At-Large Candidate Guide

1st District At-Large

Kevin O’Neill
A native Kansas Citian, O’Neill grew up in South KC and currently resides in the Northland. In 1993, he bought the Labor Beacon, a newspaper formed in 1954 that reported news from a laborer’s perspective. O’Neill has over 20 years of experience reporting and editorializing on the subject of labor. Today, he sits at the leadership table with most of the labor leaders in Kansas City, working to shape the future of the labor movement and continuing to work on the newspaper that has nearly 30,000 subscribers.
On the issues:
• Affordable Housing: If our city is to grow economically stronger, safer, and more peaceful, we have to recognize that far too many of our neighbors are struggling to raise their families on minimum wages. How can anyone contribute to the betterment of our city when he or she can’t afford life’s basic amenities? I believe in granting incentives for developments in parts of the city where development is needed, I believe firmly that certain requirements, like prevailing wage, local workforce inclusion, MWDBE percentages and low income housing or, at minimum, affordable housing, should be part of any agreement.
• Economic Development: Attracting civic-minded employers and creating more and better jobs for our at-risk citizens must be a priority for the new city council, along with better and more equitable city services, like police protection, road maintenance and trash pick-up. Having a strong relationship with our local building and construction organizations, I will use my time in office to significantly grow opportunities for minorities in the skilled trades.  I will work as a liaison between the minority communities and the local construction community to bolster inclusion of the un- and under-employed.

2nd District At-Large

Teresa Loar
Loar currently represents Kansas City’s 2nd District At-Large. For the 2015-2019 council term, Mayor Sly James has appointed Loar to serve as Chairwoman of the Small Business, Entrepreneurship and Jobs Committee. Loar is a lifelong resident of Kansas City, having lived in the Northland for more than 40 years. She has been a public sector employee, a senior level private sector executive, and community organizer. A graduate of Park University, Teresa served two terms on the North Kansas City School Board of Education, serving one year as President. She then served two terms as a City Councilmember with the City of Kansas City, Missouri. She also served on the Neighborhood and Community Service Committee, forming the Northland Neighborhoods Inc., a community development corporation that focuses on economic stabilization and prosperity in the neighborhoods.After her public service, Teresa joined Black and Veatch Engineering in 2001 as a Business Development and Government Relations Manager targeting projects for public works and transportation facilities for capital improvements. In 2011, her time at Tetra Tech was marked by her opportunity to support efforts in Afghanistan where she spent two years. As a Senior-Level Communications Specialist and as a MIS Manager/Technical Writer, she developed materials in support of the USAID Office of Infrastructure, and the Afghanistan Engineering Support Program (OIEE/AESP) in the Kabul office.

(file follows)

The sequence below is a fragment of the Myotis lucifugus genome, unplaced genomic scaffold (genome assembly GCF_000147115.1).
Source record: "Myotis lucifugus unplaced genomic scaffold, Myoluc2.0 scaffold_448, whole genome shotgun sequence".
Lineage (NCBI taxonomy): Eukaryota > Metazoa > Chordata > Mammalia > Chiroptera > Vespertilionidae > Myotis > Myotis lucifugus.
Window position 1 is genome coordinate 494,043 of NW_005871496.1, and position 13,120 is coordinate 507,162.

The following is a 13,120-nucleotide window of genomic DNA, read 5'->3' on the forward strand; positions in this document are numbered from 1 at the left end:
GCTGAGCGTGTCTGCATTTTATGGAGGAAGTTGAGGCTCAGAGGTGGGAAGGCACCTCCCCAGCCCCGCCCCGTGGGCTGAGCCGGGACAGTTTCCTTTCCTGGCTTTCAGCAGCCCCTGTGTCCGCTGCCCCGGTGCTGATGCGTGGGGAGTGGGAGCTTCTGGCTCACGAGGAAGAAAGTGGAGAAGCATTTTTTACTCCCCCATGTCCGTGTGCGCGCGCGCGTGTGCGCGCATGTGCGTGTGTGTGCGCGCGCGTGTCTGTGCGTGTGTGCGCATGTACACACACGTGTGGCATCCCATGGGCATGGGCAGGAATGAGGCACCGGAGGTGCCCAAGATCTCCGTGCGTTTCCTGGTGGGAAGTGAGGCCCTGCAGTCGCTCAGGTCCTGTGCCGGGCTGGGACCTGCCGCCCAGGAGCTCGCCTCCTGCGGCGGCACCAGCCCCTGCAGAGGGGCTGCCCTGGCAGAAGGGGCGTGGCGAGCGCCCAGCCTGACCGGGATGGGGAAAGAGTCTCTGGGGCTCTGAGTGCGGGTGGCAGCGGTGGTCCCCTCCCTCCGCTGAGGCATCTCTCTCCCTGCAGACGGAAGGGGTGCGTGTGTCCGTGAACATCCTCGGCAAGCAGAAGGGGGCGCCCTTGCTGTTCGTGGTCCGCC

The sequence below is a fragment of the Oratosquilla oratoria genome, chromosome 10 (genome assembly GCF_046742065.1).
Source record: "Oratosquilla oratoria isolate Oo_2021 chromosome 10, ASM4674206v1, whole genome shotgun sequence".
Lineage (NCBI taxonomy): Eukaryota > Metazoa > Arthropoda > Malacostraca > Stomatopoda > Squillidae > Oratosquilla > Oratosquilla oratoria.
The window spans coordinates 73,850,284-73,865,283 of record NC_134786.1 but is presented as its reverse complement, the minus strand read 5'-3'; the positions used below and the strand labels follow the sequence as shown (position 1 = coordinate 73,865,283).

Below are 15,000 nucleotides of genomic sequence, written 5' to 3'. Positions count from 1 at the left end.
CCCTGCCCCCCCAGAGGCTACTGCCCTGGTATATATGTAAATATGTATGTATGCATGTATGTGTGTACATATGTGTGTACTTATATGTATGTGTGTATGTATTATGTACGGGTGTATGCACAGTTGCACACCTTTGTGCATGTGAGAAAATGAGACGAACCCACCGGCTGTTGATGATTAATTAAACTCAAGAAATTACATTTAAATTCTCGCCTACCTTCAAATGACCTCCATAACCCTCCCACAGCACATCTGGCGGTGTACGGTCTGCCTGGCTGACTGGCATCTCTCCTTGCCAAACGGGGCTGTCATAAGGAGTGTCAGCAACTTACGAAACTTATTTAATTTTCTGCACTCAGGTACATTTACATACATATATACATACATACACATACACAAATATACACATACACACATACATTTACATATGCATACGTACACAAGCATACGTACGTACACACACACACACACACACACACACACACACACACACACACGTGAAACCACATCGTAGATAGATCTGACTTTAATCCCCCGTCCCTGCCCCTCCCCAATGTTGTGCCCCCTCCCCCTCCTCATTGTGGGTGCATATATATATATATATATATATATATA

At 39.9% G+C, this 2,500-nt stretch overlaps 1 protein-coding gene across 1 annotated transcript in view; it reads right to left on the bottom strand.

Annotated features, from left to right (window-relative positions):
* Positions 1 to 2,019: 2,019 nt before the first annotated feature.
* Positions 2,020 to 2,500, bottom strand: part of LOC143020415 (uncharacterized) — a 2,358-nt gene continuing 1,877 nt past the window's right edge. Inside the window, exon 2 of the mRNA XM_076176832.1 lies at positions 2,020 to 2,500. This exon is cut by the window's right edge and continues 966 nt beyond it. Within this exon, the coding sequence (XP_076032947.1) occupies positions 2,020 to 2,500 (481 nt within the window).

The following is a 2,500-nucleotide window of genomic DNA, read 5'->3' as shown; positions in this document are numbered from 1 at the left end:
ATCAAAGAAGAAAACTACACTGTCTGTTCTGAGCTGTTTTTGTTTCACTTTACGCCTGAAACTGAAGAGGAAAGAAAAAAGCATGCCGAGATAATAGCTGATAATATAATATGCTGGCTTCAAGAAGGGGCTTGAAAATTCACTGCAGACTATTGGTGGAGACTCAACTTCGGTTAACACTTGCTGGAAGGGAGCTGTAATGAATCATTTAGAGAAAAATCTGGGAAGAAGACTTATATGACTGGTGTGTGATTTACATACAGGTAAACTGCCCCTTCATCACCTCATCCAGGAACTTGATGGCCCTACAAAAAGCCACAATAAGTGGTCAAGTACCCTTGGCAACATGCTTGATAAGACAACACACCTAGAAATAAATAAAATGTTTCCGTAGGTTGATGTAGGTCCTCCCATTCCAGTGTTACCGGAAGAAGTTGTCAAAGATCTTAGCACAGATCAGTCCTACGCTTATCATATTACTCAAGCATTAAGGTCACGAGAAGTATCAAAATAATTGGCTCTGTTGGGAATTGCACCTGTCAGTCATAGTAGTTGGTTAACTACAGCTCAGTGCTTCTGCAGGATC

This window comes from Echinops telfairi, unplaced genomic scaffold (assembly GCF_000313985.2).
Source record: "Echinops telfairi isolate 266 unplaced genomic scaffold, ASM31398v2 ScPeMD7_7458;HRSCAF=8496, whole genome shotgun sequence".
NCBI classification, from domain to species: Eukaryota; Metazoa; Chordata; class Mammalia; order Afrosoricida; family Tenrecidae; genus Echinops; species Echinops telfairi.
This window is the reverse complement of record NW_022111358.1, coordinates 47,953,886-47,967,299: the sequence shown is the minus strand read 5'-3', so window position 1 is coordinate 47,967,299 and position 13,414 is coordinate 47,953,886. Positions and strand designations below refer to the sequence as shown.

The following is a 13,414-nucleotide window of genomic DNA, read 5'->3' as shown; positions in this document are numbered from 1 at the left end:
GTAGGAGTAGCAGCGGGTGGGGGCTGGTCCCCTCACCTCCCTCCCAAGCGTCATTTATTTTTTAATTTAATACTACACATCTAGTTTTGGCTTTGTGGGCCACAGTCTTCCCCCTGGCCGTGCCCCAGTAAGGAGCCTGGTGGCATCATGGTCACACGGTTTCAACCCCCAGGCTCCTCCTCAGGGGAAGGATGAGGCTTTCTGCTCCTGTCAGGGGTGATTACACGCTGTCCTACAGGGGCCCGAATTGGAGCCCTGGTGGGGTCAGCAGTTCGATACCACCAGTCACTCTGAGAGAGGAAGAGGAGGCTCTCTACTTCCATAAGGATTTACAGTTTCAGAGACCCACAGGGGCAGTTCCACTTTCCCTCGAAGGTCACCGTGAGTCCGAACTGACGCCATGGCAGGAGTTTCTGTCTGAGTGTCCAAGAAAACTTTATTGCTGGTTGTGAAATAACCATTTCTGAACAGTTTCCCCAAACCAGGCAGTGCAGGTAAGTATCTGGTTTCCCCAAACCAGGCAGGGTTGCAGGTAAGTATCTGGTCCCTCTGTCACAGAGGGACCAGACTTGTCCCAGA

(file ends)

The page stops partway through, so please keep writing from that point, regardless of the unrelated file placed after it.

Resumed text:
5th District At-Large

Lee Barnes Jr.
Barnes began his career at Hallmark as an Engineer, then started his own businesses, and now as the Director of Operations for Swope Corridor Renaissance/Upper Room, Inc., he has learned firsthand how private business, not-for-profits, and government can work together to benefit one another.  Barnes was elected city-wide to the Kansas City School District Board of Education, chosen by peers to serve as Chairman of the Finance Committee. He has also served on the Tax Increment Finance Commission, and as Chairman of the Planned Industrial Expansion Authority (PIEA). Barnes helped to restart the 63rd and Prospect Redevelopment Plan, and worked with the KCPS District to repurpose 24 surplus buildings.  He has worked to create affordable housing for Seniors, repurposing the abandoned Blenheim Elementary School, and helped to launch the ‘Love Thy Neighbor’ initiative, helping volunteers make repairs at homes owned by senior citizens.
On the issues:
• Crime: The city added Community Interactive Officers which was a step in the right direction, but additionally, I believe that we must make sure that neighborhood and community-based leaders should be more engaged with those CIO’s to work on preventative strategies.
• Education: The city council should continue to work to ensure that our children live in safe and clean walkable neighborhoods with an environment that is conducive for families to thrive.  Healthy neighborhoods can be a critical part of the fabric of a child’s education experience.